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Protein L



Protein L is a 36,000 dalton immunoglobulin-binding protein isolated from the bacteria Peptostreptococcus magnus. Unlike Protein A and Protein G, which bind to the Fc region of immunoglobilins (antibodies), Protein L binds antibodies through light chain interactions. Since no part of the heavy chain is involved in the binding interaction, Protein L binds a wider range of antibody classes than Protein A or G. Protein L binds to representatives of all antibody classes, including IgG, IgM, IgA, IgE and IgD. Single chain variable fragments (ScFv) and Fab fragments also bind to Protein L.

Additional recommended knowledge

Despite this wide binding range, Protein L is not a universal antibody-binding protein. Protein L binding is restricted to those antibodies that contain kappa light chains.1 In humans and mice, most antibody molecules contain kappa (κ) light chains and the remainder have lambda (ι) light chains. Protein L is only effective in binding certain subtypes of kappa light chains. For example, it binds human VκI, VκIII and VκIV subtypes but does not bind the VκII subtype. Binding of mouse immunoglobulins is restricted to those having VκI light chains.1

Given these specific requirements for effective binding, the main application for immobilized Protein L is purification of monoclonal antibodies from ascites or cell culture supernatant that are known to have the kappa light chain. Protein L is extremely useful for purification of VLκ-containing monoclonal antibodies from culture supernatant because it does not bind bovine immunoglobilins, which are often present in the media as a serum supplement. Also, Protein L does not interfere with the antigen-binding site of the antibody, making it useful for immunoprecipitation assays, even using IgM.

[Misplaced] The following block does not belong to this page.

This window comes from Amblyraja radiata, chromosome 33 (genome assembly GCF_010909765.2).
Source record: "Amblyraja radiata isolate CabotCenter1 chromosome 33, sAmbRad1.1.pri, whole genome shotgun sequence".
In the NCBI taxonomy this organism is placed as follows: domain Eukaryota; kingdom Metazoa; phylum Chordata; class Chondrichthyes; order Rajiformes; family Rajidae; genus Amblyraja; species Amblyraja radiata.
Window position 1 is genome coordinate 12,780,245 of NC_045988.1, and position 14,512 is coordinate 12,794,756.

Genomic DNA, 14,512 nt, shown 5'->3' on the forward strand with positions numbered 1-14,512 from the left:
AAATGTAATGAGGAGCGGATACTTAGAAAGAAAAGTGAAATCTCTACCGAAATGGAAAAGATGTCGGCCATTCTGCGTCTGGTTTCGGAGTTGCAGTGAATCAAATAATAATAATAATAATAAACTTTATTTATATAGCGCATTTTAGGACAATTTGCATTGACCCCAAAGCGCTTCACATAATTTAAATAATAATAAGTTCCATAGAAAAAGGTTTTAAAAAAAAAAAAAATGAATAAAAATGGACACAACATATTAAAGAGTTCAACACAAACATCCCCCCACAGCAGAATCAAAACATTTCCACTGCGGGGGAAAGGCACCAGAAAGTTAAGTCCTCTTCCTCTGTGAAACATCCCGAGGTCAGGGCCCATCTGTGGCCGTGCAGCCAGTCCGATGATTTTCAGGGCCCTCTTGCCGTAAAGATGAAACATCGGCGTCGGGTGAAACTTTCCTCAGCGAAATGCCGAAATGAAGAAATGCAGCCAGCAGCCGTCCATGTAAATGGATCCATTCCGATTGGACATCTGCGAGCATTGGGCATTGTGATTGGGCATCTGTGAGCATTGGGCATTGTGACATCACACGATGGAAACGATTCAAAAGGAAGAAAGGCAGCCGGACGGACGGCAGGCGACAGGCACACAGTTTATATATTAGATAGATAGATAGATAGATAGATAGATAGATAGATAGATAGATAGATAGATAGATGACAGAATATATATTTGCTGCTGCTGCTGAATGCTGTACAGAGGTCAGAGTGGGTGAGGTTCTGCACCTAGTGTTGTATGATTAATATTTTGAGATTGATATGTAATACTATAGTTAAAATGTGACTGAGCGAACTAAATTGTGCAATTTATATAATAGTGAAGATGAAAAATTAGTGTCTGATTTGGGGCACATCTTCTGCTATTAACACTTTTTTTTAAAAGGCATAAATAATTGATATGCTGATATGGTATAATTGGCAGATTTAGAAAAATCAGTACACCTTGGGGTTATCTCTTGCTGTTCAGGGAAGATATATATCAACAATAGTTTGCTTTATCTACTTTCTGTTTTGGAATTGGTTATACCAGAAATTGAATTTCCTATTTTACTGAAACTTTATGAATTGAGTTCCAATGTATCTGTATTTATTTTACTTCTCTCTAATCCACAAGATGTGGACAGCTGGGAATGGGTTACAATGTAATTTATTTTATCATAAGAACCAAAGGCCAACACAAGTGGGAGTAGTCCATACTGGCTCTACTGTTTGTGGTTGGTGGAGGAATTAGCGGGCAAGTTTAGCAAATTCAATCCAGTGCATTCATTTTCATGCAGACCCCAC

Other antibody binding proteins

In addition to Protein L, other immunoglobulin-binding bacterial proteins such as Protein A, Protein G and Protein A/G are all commonly used to purify, immobilize or detect immunoglobulins. Each of these immunoglobulin-binding proteins has a different antibody binding profile in terms of the portion of the antibody that is recognized and the species and type of antibodies it will bind.

References

  1. Nilson, B.H., et al.(1993). J. Immunol. Methods164, 33-40.
  2. Bjorck, L., et al.(1998). J. Immunol140, 1194-1197.
  3. Kastern, W., et al.(1992). J. Biol. Chem.267, 12820-12825.
  4. Akerstrom, B., and Bjorck, L. (1989). J. Biol. Chem.264, 19740-19746.
 
This article is licensed under the GNU Free Documentation License. It uses material from the Wikipedia article "Protein_L". A list of authors is available in Wikipedia.
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